As I recently referenced regarding "Fat Tuesday", the Lenten season leading up to Easter has been particularly meaningful to Katherine and I as it was our first real connector to our church home, Bel Air Presbyterian Church (BAPC), when we moved to LA.  This year, as we've done over the past 7 years, we are going through a weekly study created by BAPC during the 40 days of Lent, with this year's study exploring Jesus' "I am" statements.  We want to share them with you over the next few weeks leading up to Easter in the hope that you will be blessed by them, as we have, and that your hearts and minds will be re-focused on the true source of our hope.

                                                                                                                                                                                                                                                                                                        This first week the topic is:  "Who Do You Say That I Am?" ...

"He said to them, 'But who do you say that I am?'  Simon Peter answered, 'You are the Messiah, the Son of the living God." -- Matthew 16:15-16

{+ Matthew 16:13-20 & Exodus 3: 11-14}

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I couldn't help but think of this A.W. Tozer quote in conjunction with Jesus' question to Peter...

"What comes into our minds when we think about God is the most important thing about us....  Worship is pure or base as the worshiper entertains high or low thoughts of God.  For this reason the gravest question before the Church is always God Himself, and the most portentous fact about any man is not what he at a given time may say or do but what he in his deep heart conceives God to be like" -- A.W. Tozer (from The Knowledge of the Holy)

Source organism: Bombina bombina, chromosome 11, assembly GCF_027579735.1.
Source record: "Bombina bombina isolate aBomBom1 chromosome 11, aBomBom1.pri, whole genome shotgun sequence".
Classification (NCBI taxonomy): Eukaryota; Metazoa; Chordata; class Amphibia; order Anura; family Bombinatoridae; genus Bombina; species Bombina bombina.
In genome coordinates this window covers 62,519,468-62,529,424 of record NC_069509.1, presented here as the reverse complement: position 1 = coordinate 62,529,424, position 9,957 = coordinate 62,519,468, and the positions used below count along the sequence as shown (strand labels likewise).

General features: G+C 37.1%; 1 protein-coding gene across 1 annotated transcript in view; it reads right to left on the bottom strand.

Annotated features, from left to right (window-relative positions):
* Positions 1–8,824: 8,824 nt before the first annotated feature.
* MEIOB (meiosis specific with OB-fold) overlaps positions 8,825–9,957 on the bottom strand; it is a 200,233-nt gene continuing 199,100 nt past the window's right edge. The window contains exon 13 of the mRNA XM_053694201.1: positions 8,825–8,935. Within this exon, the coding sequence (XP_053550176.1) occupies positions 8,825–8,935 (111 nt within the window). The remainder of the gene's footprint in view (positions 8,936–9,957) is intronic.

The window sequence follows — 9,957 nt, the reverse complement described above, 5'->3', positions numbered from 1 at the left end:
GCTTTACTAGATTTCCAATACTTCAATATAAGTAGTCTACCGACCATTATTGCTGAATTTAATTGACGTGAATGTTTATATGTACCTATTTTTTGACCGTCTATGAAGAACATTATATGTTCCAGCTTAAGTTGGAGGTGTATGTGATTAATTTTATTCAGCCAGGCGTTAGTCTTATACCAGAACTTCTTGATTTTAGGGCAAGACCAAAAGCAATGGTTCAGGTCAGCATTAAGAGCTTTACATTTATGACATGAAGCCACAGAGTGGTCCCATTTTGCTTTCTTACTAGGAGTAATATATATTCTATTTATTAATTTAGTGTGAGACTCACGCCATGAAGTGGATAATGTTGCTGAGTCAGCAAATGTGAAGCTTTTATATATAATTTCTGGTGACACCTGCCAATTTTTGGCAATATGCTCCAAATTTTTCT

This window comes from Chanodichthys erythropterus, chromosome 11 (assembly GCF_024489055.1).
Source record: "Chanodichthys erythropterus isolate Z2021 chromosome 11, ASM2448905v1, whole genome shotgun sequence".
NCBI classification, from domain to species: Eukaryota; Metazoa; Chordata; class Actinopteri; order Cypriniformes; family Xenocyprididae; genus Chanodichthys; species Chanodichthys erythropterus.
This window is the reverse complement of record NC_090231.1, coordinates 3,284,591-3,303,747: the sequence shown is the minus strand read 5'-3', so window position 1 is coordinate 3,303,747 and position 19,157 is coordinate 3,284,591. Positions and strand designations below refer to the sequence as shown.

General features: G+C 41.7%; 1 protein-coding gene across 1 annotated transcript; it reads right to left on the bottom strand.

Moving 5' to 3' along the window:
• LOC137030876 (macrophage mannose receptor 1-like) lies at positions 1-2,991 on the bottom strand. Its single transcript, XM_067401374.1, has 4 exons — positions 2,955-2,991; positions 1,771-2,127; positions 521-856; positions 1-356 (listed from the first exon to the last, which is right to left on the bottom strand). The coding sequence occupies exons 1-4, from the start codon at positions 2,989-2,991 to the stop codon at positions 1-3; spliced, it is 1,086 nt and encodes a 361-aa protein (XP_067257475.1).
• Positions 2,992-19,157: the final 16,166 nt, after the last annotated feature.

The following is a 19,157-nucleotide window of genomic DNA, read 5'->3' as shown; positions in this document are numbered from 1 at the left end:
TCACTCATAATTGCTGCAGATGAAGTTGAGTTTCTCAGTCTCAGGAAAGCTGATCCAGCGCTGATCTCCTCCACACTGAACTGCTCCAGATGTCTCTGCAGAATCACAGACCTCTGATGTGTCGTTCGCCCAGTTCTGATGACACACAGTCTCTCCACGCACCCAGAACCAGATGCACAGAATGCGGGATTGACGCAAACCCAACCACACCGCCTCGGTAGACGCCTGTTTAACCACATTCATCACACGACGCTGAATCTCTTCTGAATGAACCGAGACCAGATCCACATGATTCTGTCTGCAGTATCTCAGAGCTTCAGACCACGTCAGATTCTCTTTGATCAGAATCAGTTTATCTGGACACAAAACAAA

A fun exercise -- what is the meaning of your name and how does that meaning resonate with how you see yourself?  Katherine = "pure" (of course); Jay = "jay bird" (kind of sad), it also means "victory" (much better); and James = "supplanter" (huh?)  Rather interesting to see how names can set us on certain trajectories without us even knowing.  Perhaps the most beautiful, in our situation, was the meaning of James' name.  We named James for both of our living grandfathers, for whom James was their first great-grandchild.  It was only later, after Katherine's stroke, that we came upon its meaning of "supplanter", which for us, ultimately meant "to replace" and there is no question that the presence of our James in our lives has replaced many horrible things with wonderful things.

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Jesus tells us who He is, but he knows that it's not only hard for us to understand but also hard for us to truly believe it deep down.  The reality is, our interpretation of who God is, even if it is sincere, doesn't change who He is ("I am who I am"), but rather, it gives us a truer understanding of who we are.

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This week, in the quiet of your own heart, ask yourself, "Who do I really say that He is?"  During this Lenten season, we pray for ourselves and for you too that He will reveal more of who He is to us all.